[ntp:questions] strange behaviour of ntp peerstats entries.

Unruh unruh-spam at physics.ubc.ca
Wed Jan 30 20:02:15 UTC 2008

Brian Utterback <brian.utterback at sun.com> writes:

>Unruh wrote:
>> "David L. Mills" <mills at udel.edu> writes:
>>> Unruh,
>>> It would seem self evident from the equations that minimizing the delay 
>>> variance truly does minimize the offset variance. Further evidence of 
>>> that is in the raw versus filtered offset graphs in the architecture 
>>> briefings. If nothing else, the filter reduces the variance by some 10 
>>> dB. More to the point, emphasis added, the wedge scattergrams show just 
>> I guess then I am confused because my data does not support that. While the
>> delay variance IS reduced, the offset variance is not. The correleation
>> between dely and offset IS reduced by a factor of 10, but the clock
>> variance is reduced not at all. 
>> Here are the results from one day gathered brom one clock (I had ntp not
>> only print out the peer->offset peer->delay as it does in the
>> record_peer_stats , but also the p_offset and p_del, the offset and delays
>> calculated for each packet. I alsy throw out the outliers ( for some reason
>> the system would all of a sudden have packets with were 4ms round trip,
>> rather than 160usec. These "popcorn" spikes are clearly bad. The difference
>> between the variance as calculated from the peer->offset values, and the
>> p_offset values was

>I do not know your network configuration at all, so I am just guessing,
>but My guess is that you are talking about a client connected on the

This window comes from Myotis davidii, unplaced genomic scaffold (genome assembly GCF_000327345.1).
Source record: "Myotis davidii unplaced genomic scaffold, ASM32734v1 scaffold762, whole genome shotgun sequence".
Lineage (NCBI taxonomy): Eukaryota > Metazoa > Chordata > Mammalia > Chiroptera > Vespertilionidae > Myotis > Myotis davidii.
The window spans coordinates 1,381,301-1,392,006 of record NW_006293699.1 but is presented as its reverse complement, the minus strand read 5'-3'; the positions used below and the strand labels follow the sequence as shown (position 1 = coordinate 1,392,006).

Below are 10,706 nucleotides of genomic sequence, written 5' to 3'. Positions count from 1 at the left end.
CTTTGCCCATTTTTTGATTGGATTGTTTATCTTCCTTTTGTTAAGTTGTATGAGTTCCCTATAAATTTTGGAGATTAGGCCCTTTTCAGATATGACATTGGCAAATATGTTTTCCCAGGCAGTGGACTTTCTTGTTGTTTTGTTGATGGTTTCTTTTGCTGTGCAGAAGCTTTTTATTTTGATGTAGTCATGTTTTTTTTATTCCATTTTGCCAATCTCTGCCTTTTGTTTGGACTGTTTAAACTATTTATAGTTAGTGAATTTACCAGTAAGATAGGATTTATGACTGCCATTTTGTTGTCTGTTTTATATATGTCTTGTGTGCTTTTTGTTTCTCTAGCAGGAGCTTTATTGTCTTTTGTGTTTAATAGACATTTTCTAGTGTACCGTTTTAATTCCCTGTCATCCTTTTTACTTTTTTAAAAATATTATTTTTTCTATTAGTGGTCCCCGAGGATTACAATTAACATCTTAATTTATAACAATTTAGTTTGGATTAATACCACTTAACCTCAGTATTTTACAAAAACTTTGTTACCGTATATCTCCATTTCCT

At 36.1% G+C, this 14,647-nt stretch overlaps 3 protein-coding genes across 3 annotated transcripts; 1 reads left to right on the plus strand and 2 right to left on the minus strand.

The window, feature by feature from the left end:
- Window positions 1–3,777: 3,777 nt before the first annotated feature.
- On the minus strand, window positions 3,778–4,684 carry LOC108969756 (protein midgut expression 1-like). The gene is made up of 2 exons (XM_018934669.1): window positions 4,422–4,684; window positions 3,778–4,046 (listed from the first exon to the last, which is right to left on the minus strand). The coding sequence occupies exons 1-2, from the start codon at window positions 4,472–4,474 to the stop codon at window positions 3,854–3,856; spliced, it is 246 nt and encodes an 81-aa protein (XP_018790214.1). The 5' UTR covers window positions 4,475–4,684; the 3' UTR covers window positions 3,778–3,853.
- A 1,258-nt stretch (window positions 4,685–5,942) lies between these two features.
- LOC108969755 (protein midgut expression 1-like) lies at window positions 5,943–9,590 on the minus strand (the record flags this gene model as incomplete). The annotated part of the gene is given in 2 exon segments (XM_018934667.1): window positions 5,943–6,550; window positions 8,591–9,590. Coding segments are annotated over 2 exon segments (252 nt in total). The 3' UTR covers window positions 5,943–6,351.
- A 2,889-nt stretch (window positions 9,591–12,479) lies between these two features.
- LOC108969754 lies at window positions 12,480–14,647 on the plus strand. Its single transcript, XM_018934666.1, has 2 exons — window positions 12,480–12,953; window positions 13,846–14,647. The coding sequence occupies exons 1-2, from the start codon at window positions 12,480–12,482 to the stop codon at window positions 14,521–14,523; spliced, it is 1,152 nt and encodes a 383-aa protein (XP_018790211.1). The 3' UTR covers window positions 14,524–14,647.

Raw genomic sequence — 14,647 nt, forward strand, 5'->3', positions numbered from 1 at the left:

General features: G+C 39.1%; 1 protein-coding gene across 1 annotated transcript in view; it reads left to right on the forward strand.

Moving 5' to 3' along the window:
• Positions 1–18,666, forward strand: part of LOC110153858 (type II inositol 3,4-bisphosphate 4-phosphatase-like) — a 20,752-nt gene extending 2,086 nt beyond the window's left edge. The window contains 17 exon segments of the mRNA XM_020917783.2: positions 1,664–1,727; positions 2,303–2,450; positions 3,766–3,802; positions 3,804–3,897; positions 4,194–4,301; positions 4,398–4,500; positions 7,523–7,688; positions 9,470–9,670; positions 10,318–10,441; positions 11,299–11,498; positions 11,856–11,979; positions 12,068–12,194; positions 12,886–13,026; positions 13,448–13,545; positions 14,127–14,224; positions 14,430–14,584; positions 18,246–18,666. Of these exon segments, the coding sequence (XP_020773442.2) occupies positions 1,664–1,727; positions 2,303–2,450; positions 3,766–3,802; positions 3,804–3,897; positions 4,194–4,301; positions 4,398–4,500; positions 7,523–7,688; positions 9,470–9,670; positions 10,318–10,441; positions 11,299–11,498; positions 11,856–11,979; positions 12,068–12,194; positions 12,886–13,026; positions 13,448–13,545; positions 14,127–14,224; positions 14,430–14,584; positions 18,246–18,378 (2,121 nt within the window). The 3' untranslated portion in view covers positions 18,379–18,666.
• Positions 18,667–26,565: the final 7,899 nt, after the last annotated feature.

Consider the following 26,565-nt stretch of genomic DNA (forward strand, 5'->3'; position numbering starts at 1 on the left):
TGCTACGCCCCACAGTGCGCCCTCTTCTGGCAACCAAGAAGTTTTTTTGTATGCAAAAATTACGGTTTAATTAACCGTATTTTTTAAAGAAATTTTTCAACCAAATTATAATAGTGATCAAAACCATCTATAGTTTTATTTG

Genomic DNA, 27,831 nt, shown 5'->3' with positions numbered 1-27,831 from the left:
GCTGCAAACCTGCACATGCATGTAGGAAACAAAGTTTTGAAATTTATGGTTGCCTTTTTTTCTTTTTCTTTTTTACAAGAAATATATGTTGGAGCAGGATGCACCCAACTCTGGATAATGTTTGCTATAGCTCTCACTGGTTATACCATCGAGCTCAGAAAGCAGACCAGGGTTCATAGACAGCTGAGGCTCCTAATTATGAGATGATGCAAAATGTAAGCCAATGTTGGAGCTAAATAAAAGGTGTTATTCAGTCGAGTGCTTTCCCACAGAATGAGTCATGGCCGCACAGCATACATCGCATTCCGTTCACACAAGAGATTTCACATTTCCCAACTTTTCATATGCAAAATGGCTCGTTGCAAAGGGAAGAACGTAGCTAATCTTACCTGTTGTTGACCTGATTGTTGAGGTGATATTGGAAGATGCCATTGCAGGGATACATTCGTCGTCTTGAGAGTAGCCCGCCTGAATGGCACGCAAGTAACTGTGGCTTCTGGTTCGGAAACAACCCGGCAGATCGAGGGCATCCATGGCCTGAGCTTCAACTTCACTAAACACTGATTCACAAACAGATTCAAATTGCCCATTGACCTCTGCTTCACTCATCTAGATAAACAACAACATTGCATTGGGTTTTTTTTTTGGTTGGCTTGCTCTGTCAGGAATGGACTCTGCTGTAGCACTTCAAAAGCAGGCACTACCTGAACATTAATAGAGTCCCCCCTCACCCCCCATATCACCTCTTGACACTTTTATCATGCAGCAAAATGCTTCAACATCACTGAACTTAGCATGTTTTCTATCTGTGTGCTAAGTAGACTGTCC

>same subnet with one or more servers, right? Connected by ethernet?

Yes, it is on the same submet. Typical round trip is 160usec. I agree that
a 4ms in 40 or 400 would not be as noticeable.

Those spikes appear to be network switches forgetting the  arp entries when
the system is at max poll of 10 or more. 


>In that case, you are talking about a situation where the error
>introduced by factors that increase in correlation with the round
>trip time is minimal at best. When they do kick in, you see what
>looks like huge jumps and filter them. A 4ms increase is just what
>you would expect when ethernet timers kick in. Now imagine a RTT of
>60-70ms. A 9ms delay from a collision introduces a 4ms change in the
>delay value and a 2ms change in the offset, but with a delay might not
>perturb the delay value enough to make it obviously an outlyer.

Again while I understand the desire for robustness, designing npt so it
always assumes very worst case scenario seems like overkill.
Very few people are 160msec away from servers. 
Also the use of "pre" packets ( whether ping or ntp) really would be useful
in ntp precisely to wake up switches and reduce these kinds of switch
delays. Ie solutions which try to get the best data afre better than
solutions which trow away most of the data. (I had a stretch of 15
consecutive data thrown out by the clock filter-- so my hypothetical is
absolutely not hypothetical)

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